Everyone can use some holiday writing inspiration, and this marks the start of my annual pep talks for the season. We’re heading into Thanksgiving here in the U.S., and from there it’s one occasion after another until New Year’s. I run a December Writing Challenge each year, but I encourage you to schedule your writing all through the holidays.
Check out this week’s links for industry information, ideas on characterization, and ways to drum up that holiday writing inspiration. And keep an eye on this space for more writing challenge information coming soon. Enjoy, and happy writing!
This Week’s Links:
It Is Okay to Change Paths. – Bestselling author Tess Gerritsen talks about changing her career from doctor to writer.
Paper is a wonderful technology. – Austin Kleon shares how an exhibit at the Ransom Center inspired him to embrace his paper notebook.
Ilana Masad on the Shrinking of the Industry, Literary Social Media, and Hidden Criticism. – The writer and podcast host discusses how social media has changed literary criticism, and other shifts in the industry from a reviewer’s point of view.
50 Noteable Works of Fiction in 2017. – The Washington Post weighs in on some of the best titles of the year.
Inside the Dystopian Visions of Margaret Atwood and Louise Erdrich. – At a time when Atwood’s The Handmaid’s Tale serves as a sort of feminist dystopian bible, Erdrich adds her own take on the idea of reproductive slavery.
Marvel’s Black Panther Rules. Literally. – A wonderful interview with actor Chadwick Boseman, with excellent thoughts regarding how characters build from the setting and politics of a fictional nation in this installment in the MCU.
Tor.com Reviewers’ Choice: The Best Books of 2017. – Another best-of list, with some great titles for your own TBR or gift-buying lists.
A Night at the National Book Awards. – A look into what may by the shiniest event in the U.S. publishing world.
Nalini Singh‘s CHERISH HARD releases today, and so I’m here to wish her a very happy book birthday. This shiny new contemporary romance both kicks off her Hard Play series, and serves as prequel to an earlier book, ROCK HARD.
About CHERISH HARD
New York Times bestselling author Nalini Singh kicks off her new Hard Play contemporary romance series with a sizzling story that’ll leave you smiling…
Sailor Bishop has only one goal for his future – to create a successful landscaping business. No distractions allowed. Then he comes face-to-face and lips-to-lips with a woman who blushes like an innocent… and kisses like pure sin.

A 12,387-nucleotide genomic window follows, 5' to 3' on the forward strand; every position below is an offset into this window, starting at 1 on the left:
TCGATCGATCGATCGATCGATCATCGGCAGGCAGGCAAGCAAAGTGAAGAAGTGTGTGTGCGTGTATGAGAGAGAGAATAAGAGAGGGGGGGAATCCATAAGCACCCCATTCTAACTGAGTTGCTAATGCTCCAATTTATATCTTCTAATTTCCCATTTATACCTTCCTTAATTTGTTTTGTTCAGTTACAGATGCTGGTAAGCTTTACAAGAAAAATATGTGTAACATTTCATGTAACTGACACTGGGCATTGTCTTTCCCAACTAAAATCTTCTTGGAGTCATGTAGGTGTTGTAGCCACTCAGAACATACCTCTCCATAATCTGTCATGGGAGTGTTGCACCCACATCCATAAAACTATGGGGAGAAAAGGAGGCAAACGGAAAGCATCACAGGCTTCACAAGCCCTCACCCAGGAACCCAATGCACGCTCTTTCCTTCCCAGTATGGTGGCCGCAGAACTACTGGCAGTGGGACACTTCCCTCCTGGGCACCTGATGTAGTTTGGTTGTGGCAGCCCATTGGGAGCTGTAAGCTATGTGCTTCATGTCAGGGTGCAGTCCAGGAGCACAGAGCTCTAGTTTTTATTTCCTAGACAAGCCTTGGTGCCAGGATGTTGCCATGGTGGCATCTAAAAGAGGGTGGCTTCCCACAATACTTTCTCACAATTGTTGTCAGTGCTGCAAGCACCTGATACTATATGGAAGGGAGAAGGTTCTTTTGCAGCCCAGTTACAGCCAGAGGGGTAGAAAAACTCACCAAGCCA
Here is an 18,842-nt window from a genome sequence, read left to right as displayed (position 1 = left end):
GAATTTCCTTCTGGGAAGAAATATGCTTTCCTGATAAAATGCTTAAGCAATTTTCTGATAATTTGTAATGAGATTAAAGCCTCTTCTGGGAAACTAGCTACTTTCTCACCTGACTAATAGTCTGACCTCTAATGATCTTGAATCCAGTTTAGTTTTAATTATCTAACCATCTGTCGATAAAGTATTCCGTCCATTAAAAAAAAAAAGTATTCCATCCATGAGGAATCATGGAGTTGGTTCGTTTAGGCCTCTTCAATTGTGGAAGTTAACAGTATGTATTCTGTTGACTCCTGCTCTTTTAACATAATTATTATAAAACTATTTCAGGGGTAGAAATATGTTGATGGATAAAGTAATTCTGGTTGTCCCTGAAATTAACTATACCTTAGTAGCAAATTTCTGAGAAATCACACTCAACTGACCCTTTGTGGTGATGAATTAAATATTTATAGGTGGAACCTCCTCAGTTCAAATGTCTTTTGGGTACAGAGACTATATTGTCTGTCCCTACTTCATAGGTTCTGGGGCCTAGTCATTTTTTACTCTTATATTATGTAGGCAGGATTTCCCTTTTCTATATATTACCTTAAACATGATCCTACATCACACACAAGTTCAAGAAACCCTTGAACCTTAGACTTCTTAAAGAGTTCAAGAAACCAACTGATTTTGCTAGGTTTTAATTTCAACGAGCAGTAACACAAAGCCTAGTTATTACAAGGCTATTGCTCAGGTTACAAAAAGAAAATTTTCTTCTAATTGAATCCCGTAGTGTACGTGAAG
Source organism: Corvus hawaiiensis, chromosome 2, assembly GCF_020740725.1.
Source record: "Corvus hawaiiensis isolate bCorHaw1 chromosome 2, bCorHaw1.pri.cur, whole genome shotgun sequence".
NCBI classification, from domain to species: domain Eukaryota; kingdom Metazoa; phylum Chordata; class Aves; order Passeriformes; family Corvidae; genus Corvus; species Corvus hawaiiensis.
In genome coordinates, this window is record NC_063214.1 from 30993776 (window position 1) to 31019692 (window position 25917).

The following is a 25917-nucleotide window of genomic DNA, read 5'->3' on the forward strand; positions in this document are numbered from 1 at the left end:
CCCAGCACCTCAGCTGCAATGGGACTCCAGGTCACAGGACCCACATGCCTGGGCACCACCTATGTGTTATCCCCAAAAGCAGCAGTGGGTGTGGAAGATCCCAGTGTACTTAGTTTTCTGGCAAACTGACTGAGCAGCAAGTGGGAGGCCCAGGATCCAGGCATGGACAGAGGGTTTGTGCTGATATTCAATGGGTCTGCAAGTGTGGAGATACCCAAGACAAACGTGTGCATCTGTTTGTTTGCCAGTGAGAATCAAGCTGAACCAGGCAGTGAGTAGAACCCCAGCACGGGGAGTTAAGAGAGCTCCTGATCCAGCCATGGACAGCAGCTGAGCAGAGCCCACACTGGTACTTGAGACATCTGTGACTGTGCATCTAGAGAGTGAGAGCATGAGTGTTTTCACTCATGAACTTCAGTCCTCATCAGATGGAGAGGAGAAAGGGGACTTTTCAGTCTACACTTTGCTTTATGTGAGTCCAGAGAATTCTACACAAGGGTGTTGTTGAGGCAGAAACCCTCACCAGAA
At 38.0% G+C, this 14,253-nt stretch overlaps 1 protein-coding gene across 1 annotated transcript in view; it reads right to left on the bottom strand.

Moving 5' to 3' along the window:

Ísa Rain craves a man who will cherish her, aches to create a loving family of her own. Trading steamy kisses with a hot gardener in a parking lot? Not the way to true love. Then a deal with the devil (aka her CEO-mother) makes Ísa a corporate VP for the summer. Her main task? Working closely with a certain hot gardener.
And Sailor Bishop has wickedness on his mind.
As Ísa starts to fall for a man who makes her want to throttle and pounce on him at the same time, she knows she has to choose – play it safe and steady, or risk all her dreams and hope Sailor doesn’t destroy her heart.
CHERISH HARD is out today, so check out your favorite online retailer to pick up a copy: Kindle, Nook, iBooks, Kobo, Paperback. (Audio coming soon.)
And be sure to check out ROCK HARD, as well, available at a discounted price for a limited time.
Are you looking for weekend writing inspiration? The end of the year brings so many challenges for writers. Holidays loom, making you plan and shop and rush to finish projects by December 31st. But you still have that writing project that calls to you. Maybe you’re participating in NaNoWriMo or up against a deadline. Or you simply started a new novel and you’re twitching to work on it. Set aside some time this weekend to write. Fight the start of the holiday chaos, and remember to make your writing a priority. I hope the links below will help give you a bit of a kick in the right direction.
This Week’s Links:
Writer’s Digest Short Short Story Competition. – Strapped for time? Try to write a super short story and enter this Writer’s Digest contest. Or look through finished or drafted projects to see what might work.
13 Tips for Actually Getting Some Writing Accomplished. – Author Gretchen Rubin offers some great tips for pushing past your busy calendar and getting words on paper.
Austin Kleon: Pencil vs Computer. – The writer and artist discusses his own process and how different mediums set the mood for stages of his work.
How YA Literature Is Leading the Queer, Disabled Media Revolution. – Looking for ways to be inclusive in your work? Get your weekend writing inspiration from some of these fabulous YA titles.
10 Novels Agents Have Already Seen a Billion Times. – You might want to steer clear of these ideas, or if you have to write one of them, find a great way to turn them on their ear.
Cove Park Literature Residencies: Applications Close 11 December. – Shake up your writing by finding a new place to work, and apply for a writing residency.
Interview with Janet Fitch. – The author discusses research, writing process, and her latest book, The Revolution of Marina M.
When I talk about the politics of reading and writing, I’m not referring to who won the election. In reading and writing, politics involves being “politically correct.” I put that in quotes for a reason. Because is it really about politics? Or is it about doing what’s right? Social media buzzes with talk about diversity in publishing and books written about lived experiences. Authors debate the dangers of piracy in this digital age. But at the end of the day, everyone deserves a place at the table. Writers should be paid for their efforts. Piracy breaks laws.